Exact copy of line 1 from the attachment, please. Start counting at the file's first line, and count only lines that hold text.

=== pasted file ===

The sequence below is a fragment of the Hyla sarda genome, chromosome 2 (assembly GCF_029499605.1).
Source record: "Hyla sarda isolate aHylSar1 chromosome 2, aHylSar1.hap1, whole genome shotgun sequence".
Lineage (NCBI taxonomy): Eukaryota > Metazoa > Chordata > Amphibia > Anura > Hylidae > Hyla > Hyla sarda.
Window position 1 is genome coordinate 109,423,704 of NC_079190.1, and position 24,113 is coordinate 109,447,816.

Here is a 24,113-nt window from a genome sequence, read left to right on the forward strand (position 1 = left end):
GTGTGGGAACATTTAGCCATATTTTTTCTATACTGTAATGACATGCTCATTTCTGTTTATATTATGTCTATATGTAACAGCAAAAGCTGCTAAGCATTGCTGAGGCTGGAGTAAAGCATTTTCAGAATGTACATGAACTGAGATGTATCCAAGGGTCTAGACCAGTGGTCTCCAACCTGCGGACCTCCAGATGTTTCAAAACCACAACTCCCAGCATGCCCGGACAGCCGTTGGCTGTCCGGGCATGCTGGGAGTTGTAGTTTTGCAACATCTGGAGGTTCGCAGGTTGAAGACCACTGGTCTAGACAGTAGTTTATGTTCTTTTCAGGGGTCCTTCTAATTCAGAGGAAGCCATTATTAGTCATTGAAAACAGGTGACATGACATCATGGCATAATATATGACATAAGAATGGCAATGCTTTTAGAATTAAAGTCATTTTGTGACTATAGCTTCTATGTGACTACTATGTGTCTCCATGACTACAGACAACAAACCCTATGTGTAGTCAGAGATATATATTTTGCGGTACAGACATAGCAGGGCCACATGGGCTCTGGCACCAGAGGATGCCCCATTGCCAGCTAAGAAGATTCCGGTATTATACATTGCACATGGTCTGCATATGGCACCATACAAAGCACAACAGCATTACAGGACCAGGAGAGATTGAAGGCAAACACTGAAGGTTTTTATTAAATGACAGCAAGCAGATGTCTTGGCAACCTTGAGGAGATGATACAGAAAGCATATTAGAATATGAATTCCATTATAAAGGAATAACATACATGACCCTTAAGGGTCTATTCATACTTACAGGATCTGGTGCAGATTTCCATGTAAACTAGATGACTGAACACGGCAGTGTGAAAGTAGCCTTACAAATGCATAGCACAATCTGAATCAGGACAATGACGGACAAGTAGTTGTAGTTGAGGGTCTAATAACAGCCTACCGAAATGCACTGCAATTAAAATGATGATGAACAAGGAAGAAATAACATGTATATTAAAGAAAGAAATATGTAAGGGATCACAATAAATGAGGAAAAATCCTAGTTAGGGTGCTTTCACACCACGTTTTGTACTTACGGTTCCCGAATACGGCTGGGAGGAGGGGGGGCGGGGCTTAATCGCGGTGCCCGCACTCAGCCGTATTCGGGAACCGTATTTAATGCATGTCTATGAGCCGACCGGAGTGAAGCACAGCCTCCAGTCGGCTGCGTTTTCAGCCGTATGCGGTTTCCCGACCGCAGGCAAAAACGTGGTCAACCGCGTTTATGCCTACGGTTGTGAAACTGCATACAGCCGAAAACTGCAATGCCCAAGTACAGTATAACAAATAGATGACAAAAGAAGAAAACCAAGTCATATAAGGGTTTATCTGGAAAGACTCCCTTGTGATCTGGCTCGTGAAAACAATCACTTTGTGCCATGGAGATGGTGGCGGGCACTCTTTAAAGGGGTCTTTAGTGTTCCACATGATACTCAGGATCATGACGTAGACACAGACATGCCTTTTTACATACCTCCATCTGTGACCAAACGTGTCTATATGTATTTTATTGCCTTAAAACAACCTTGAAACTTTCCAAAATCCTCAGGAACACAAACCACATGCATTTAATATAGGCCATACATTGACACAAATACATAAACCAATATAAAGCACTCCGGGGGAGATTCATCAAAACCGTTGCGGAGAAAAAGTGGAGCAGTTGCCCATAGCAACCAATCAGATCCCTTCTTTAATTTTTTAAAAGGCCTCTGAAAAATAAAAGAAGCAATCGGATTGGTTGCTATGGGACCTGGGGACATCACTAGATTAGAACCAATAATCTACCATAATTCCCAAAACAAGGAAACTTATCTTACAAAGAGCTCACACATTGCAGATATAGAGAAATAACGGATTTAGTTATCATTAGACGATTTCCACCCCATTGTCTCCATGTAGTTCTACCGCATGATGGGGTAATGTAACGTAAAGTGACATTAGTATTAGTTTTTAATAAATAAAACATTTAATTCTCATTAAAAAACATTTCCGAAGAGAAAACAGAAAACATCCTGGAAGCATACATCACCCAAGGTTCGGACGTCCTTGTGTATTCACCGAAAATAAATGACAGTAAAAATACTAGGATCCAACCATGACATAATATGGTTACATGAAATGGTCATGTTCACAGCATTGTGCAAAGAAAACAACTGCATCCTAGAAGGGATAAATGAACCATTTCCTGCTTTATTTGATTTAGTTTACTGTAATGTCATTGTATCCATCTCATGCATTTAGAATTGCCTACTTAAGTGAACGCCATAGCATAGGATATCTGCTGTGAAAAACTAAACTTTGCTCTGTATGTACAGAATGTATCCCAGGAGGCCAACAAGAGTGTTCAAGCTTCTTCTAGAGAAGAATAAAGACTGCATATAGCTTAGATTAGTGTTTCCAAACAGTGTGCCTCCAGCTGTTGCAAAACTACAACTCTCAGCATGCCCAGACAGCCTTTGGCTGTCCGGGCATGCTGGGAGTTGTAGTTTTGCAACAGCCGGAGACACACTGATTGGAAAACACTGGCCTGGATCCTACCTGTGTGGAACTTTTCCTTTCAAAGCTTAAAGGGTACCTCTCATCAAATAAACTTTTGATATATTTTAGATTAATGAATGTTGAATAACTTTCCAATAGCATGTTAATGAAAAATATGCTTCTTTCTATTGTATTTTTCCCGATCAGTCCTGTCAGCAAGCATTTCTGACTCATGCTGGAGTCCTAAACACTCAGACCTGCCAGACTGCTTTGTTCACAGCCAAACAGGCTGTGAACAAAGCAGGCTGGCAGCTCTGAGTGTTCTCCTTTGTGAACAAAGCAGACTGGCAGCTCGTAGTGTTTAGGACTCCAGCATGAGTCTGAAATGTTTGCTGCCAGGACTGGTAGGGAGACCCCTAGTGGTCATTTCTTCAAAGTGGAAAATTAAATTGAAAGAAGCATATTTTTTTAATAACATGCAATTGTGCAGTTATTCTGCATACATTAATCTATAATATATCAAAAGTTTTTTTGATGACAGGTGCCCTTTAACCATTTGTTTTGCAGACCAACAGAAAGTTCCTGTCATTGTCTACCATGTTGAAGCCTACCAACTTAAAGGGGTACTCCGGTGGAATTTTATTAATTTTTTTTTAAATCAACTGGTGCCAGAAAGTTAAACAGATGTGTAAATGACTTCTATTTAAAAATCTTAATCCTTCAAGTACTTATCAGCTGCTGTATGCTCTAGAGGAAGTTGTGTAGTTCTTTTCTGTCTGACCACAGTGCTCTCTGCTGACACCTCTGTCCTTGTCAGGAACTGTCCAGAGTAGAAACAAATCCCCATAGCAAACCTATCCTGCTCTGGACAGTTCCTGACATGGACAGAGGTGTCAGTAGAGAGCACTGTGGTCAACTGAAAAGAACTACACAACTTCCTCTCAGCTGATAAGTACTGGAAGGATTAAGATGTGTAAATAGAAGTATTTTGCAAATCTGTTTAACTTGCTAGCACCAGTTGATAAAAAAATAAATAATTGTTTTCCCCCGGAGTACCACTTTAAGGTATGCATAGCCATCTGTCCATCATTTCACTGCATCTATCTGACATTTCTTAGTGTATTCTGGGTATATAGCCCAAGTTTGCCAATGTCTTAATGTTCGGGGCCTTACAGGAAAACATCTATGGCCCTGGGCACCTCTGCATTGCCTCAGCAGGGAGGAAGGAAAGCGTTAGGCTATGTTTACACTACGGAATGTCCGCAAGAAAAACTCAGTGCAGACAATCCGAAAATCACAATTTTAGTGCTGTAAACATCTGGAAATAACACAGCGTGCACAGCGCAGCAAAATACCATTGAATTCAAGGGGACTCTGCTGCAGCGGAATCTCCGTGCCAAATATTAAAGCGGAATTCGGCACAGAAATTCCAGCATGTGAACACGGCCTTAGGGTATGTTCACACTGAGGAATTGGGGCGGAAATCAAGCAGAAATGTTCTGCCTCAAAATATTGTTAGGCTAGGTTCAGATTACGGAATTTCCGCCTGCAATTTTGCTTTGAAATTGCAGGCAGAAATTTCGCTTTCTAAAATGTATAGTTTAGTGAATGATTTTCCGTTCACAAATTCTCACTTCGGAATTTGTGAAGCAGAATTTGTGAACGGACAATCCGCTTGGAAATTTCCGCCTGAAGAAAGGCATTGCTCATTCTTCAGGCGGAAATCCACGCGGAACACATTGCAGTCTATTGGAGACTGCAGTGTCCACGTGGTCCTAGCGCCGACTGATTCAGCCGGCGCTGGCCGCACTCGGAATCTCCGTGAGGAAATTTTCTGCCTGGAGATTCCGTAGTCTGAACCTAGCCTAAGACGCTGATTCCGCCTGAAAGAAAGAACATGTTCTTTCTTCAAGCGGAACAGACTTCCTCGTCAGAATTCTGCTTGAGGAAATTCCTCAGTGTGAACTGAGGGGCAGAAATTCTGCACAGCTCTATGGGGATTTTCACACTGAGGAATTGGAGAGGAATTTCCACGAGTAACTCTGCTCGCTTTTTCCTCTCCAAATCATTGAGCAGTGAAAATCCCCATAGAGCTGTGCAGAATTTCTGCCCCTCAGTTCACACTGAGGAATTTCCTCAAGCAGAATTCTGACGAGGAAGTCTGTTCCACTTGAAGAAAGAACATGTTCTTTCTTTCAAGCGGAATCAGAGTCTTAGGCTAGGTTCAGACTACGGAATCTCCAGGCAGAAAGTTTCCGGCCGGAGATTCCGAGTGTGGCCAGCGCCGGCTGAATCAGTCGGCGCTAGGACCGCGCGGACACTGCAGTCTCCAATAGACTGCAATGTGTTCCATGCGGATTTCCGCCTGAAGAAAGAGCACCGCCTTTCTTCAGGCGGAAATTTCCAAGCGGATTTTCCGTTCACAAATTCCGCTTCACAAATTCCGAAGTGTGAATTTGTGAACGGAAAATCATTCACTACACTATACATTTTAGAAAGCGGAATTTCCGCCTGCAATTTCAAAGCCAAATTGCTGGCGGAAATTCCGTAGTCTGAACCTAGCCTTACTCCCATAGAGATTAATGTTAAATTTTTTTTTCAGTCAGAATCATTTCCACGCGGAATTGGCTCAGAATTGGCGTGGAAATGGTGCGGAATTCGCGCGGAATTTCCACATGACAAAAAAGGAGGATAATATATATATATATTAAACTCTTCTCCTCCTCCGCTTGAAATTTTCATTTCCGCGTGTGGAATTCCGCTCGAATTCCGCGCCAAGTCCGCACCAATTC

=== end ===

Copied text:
The sequence below is a fragment of the Hyla sarda genome, chromosome 2 (assembly GCF_029499605.1).